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ARS Home » Plains Area » Fargo, North Dakota » Edward T. Schafer Agricultural Research Center » Sugarbeet and Potato Research » Research » Publications at this Location » Publication #354409

Research Project: Improving Potato Nutritional and Market Quality by Identifying and Manipulating Physiological and Molecular Processes Controlling Tuber Wound-Healing and Sprout Growth

Location: Sugarbeet and Potato Research

Title: Inhibitors of tri- and tetra- polyamine oxidation, but not oxidation, impair the initial stages of wound-induced suberization

item Lulai, Edward
item Young, Linda
item Fugate, Karen
item Neubauer, Jonathan
item Campbell, Larry

Submitted to: Journal of Plant Physiology
Publication Type: Peer Reviewed Journal
Publication Acceptance Date: 11/25/2019
Publication Date: 12/17/2019
Citation: Lulai, E.C., Young, L.L., Fugate, K.K., Neubauer, J., Campbell, L.G. 2019. Inhibitors of tri- and tetra- polyamine oxidation, but not oxidation, impair the initial stages of wound-induced suberization. Journal of Plant Physiology. 246-247:153092.

Interpretive Summary: Tuber wound healing is critical in protecting freshly harvested potatoes and cut seed from infection, desiccation, defect development and variety of other market quality problems causing well over $330 million per year. We used a variety of chemicals that block/inhibit specific steps within a biological system that degrades certain amino acids after potato tuber wounding. We determined that changes in overall content of the degradation products did not affect potato tuber wound healing. However, we found that inhibition of the oxidation of these degradation products significantly reduced the wound-induced formation of barriers to bacterial infection at the wound site. These results suggest that the enhancement of this process may serve as a modulating point to improve wound healing, reduce losses and improve quality for the consumer.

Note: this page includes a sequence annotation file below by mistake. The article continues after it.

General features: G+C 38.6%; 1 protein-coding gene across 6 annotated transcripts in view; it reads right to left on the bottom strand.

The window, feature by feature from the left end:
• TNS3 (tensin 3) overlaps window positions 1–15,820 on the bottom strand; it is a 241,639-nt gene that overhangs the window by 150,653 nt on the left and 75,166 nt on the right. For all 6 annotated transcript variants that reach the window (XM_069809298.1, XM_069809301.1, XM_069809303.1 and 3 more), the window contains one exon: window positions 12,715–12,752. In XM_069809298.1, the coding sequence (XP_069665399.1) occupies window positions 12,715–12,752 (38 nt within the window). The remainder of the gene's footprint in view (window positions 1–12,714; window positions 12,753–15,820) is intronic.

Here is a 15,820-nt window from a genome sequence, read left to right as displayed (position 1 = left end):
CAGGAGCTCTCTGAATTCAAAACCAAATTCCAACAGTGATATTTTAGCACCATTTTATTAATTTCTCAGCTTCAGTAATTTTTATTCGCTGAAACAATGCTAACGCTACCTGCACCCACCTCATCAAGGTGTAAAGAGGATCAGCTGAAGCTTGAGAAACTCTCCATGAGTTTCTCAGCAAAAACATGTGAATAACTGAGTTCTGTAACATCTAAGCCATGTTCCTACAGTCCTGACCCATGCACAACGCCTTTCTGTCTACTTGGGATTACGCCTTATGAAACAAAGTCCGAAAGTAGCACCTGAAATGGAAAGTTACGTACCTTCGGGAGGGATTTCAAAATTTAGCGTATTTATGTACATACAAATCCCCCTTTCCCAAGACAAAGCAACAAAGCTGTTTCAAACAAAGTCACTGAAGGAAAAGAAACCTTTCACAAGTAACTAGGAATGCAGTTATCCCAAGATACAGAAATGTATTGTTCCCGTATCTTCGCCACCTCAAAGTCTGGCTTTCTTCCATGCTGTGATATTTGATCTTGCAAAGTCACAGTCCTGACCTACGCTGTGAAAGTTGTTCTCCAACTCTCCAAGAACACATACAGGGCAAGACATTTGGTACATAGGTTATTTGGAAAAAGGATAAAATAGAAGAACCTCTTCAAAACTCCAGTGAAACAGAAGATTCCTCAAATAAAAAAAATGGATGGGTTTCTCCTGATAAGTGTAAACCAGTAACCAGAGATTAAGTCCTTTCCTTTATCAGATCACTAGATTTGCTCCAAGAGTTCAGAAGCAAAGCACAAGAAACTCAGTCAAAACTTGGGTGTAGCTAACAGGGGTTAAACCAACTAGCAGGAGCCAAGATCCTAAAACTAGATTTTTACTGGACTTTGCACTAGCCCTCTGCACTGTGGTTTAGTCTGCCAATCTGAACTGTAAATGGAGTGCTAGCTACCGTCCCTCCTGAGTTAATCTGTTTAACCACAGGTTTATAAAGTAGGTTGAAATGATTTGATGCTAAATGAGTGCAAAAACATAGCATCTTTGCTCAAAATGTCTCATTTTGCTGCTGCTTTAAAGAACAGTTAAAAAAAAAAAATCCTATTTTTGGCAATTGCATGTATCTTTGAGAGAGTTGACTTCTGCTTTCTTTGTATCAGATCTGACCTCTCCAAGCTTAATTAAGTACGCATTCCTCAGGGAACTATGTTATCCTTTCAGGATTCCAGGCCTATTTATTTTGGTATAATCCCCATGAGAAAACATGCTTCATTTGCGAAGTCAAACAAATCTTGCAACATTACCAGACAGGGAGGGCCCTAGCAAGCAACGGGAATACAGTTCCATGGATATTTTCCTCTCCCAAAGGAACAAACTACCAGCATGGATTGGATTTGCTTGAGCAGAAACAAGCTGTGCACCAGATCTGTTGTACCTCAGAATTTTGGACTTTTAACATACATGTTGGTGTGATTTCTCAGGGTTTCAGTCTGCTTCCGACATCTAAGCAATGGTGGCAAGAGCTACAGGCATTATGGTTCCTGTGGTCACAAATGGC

Technical Abstract: The mechanisms regulating and modulating potato wound-healing processes are of great importance in reducing tuber infections, reducing shrinkage and maintaining quality and nutritional value for growers and consumers. Wound-induced changes in tuber polyamine metabolism have been linked to the modulation of wound healing (WH) and in possibly providing the crucial amount of H2O2 required for suberization processes. In this investigation we determined the effect of inhibition of specific steps within the pathway of polyamine metabolism on polyamine content and the initial accumulation of suberin polyphenolics (SPP) during WH. The accumulation of SPP represents a critical part of the beginning or inchoate phase of tuber WH during closing-layer formation because it serves as a barrier to bacterial infection and is a requisite for the accumulation of suberin polyaliphatics which provde the barrier to fungal infection. Results showed that inhibitor treatments causing changes in polyamine content did not influence wound-induced accumulation of SPP. Treatment with inhibitors of arginine and ornithine decarboxylase, and diamine oxidase had no effect on SPP accumulation. However, treatment with guazatine, a potent inhibitor of polyamine oxidase (PAO), and methylglyoxal-bis(guanylhydrazone, a putative inhibitor of S-adenosylmethione decarboxylase which may also cross react to inhibit PAO, dramatically reduced SPP accumulation presumably by blockage of essential H2O2 production within the WH cell wall. These results are of great importance in understanding the mechanisms modulating WH and ultimately controlling related infections and associated postharvest losses.